报告题目:Polymer-surface interactions from the molecular perspective by AFM force spectroscopy
G. Julius Vancso studied physics and materials science at the University of Sciences Eötvös Loránd Budapest, Hungary, and at the Swiss Federal Institute of Technology (ETH-Zürich), and holds a PhD in solid state physics. Following a tenured faculty appointment at the University of Toronto in the Department of Chemistry he joined the University of Twente in the Netherlands as Full Professor, in 1994 and is ever since Professor and Chairholder in Polymer Materials Science and Technology.
His current research interests involve materials science of “smart” polymers for applications in biomaterials, medicine, fluidics and sensing; single molecule studies; surface engineering with macromolecules; and materials chemistry of organometallic polymers. He was visiting professor at the following institutions: University of California at Santa Barbara, Technical University of Budapest, Technical University of Catalonia in Barcelona, and the Swiss Federal Institute of Technology (ETH- Zürich). In Twente he held various administrative functions, including Associate Dean for Chemical Engineering.
He has been government advisor of Singapore between 2001-2005, and Visiting Principal Investigator of the Agency for Science, Technology and Research (A*STAR). Following completion of this program, he has been appointed to Adjunct Professor at Nanyang Technological University in Singapore.
Professor Vancso is Fellow of the UK Royal Society of Chemistry, and external member of the Hungarian Academy of Sciences. He published over 520 papers, which earned him over 11,500 independent citations and an h-factor of 53. He is co-inventor of 7 patents, and co-owner of Aerotech Ltd., a spin-off company which focusses on nanomaterials. He is Senior Executive Editor of European Polymer Journal since 2002.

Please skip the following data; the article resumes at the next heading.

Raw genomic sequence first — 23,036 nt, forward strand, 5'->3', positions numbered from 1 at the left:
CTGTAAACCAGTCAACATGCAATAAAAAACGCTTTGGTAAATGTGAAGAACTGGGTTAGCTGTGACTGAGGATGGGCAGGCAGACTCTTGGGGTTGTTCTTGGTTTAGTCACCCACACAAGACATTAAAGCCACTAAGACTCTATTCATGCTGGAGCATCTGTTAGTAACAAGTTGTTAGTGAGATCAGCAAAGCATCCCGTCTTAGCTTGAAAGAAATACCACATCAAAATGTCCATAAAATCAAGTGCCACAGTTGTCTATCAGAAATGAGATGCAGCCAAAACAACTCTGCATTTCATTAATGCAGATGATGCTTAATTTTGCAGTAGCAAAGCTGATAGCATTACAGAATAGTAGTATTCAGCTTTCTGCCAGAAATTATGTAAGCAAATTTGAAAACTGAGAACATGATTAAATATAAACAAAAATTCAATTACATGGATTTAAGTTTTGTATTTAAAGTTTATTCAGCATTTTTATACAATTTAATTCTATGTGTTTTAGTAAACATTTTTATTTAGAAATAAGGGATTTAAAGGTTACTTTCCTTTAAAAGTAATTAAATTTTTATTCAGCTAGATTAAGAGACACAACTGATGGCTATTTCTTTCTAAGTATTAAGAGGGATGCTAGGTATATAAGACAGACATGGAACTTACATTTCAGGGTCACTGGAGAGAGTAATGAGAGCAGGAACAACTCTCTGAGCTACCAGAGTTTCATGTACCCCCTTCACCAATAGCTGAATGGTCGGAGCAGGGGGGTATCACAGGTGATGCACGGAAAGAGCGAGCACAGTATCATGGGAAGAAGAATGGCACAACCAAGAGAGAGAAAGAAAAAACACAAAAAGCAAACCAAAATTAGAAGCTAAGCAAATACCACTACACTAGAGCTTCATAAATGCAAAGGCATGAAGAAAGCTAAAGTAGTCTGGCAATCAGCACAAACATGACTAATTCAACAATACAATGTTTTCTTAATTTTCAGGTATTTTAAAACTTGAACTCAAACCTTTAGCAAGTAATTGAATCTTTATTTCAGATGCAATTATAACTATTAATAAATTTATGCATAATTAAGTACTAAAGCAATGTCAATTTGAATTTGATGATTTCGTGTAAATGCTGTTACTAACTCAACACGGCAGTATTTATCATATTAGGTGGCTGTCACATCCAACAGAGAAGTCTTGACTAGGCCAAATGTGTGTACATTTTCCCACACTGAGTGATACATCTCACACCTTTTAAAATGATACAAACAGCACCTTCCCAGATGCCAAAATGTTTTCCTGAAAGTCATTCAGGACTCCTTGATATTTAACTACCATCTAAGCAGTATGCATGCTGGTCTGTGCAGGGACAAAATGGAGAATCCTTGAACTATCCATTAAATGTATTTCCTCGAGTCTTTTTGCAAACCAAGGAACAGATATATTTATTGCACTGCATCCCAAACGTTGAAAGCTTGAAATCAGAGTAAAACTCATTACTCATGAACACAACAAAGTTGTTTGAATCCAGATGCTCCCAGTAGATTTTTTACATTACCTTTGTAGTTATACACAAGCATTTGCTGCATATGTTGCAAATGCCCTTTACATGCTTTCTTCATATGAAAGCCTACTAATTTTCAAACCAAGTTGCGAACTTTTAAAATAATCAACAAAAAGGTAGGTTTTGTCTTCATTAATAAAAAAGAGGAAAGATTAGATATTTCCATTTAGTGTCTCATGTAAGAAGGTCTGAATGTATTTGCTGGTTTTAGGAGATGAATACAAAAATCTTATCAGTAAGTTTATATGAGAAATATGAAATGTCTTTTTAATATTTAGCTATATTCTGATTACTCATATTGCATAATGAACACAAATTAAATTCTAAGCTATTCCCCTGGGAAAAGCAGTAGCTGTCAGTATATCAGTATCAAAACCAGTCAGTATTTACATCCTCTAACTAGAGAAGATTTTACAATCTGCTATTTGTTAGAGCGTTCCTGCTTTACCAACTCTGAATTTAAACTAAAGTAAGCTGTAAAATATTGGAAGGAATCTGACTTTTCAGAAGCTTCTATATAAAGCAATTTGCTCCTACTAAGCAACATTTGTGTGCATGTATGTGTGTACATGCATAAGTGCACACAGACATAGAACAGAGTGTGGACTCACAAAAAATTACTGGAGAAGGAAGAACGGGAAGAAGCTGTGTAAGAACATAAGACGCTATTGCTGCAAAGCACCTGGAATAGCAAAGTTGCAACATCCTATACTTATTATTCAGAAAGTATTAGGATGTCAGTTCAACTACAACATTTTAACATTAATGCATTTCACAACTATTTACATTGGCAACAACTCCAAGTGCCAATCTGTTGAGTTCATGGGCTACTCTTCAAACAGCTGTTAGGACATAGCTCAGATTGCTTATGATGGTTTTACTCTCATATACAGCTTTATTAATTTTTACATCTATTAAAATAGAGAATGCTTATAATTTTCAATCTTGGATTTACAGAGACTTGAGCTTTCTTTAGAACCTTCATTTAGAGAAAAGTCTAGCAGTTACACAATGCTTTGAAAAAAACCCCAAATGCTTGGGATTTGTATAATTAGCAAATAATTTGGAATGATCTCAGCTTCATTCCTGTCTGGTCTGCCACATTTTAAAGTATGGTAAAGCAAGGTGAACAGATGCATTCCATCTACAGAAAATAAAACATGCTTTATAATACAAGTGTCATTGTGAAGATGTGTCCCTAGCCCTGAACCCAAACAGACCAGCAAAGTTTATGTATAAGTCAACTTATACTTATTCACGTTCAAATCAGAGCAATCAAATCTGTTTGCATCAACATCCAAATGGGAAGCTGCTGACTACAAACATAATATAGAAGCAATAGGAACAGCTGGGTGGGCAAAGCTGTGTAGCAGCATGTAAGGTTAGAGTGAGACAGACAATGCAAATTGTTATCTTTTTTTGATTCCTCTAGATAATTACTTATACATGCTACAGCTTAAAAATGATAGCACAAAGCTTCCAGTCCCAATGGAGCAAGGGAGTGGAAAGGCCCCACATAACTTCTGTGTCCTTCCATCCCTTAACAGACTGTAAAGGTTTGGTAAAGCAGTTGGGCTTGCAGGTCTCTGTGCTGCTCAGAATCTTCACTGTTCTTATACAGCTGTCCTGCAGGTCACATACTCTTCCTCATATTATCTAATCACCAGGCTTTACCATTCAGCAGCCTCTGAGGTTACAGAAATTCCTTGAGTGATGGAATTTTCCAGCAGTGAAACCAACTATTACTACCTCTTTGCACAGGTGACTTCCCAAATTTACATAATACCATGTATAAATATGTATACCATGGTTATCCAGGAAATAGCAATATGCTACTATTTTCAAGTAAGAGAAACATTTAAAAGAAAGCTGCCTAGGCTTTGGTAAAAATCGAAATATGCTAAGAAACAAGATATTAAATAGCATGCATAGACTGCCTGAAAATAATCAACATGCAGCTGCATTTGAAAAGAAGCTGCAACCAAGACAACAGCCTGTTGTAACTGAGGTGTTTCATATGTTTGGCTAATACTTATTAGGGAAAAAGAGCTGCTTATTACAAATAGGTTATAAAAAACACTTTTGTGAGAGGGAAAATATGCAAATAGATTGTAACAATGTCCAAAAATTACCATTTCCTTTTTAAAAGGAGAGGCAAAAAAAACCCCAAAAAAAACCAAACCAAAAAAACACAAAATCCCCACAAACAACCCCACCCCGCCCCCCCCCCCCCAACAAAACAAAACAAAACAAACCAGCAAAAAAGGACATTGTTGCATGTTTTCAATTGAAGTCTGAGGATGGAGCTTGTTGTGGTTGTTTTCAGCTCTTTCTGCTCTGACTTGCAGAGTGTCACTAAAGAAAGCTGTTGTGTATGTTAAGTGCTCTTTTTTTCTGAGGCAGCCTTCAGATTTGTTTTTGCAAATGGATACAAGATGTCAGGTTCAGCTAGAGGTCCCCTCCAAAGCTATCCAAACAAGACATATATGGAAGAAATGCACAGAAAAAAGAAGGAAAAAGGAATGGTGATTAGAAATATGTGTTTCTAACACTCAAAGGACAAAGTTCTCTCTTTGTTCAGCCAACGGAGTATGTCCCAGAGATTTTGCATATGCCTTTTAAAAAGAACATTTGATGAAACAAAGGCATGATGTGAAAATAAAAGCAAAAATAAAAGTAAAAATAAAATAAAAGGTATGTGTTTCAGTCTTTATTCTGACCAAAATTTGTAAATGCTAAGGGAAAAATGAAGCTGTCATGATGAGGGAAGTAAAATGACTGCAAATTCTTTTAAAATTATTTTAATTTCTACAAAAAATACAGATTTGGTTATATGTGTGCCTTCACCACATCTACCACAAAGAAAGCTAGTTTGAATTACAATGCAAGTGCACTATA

Adsorption of polymers at surfaces is a central subject in polymer science with great relevance for many applications related to surface functionalization, nanofabrication, fouling, colloidal stabilization, coatings and adhesives, etc. AFM based force spectroscopy approaches, which have been used with success to measure forces down to the level to single molecule interactions, have been used with success to study adsorption and binding strength, conformation, and supramolecular structure of surface attached polymers. In this presentation, following a short introduction into force spectroscopy by AFM, two examples will be used to show recent progress in this area obtained in our laboratories. First we present results related to measuring the isoelectric point (pI) of proteins immobilized at AFM probe surfaces, using designer reference substrates with controlled charge over a broad pH range . We validated our approach using proteins with well-known structure and ionization behavior. This approach allowed us to determine pI values of still unsequenced and poorly characterized “temporary adhesion” proteins of barnacle cyprids, relevant for marine fouling, and available in minute amounts only. In the second example we focus on single polymer pull and show the first results related to direction dependence of the adhesion force for partially adsorbed chains, when the free end is pulled. We demonstrate direction-dependent chain pull and fingerprints in the adhesion force vs. pulling angle dependence indicating adsorption-desorption transitions as a function of the pulling angle . A short account on anticipated future developments will conclude the presentation.
 S. Guo, X. Zhu, D. Janczewski, S.S.C. Lee, T. He, S.L.M. Teo, G.J. Vancso, Nature Nanotechnology, 11, 817 (2016)
 L. Grebíková, H. Gojzewski, B.D. Kieviet, M. Klein Gunnewiek, G.J. Vancso, submitted.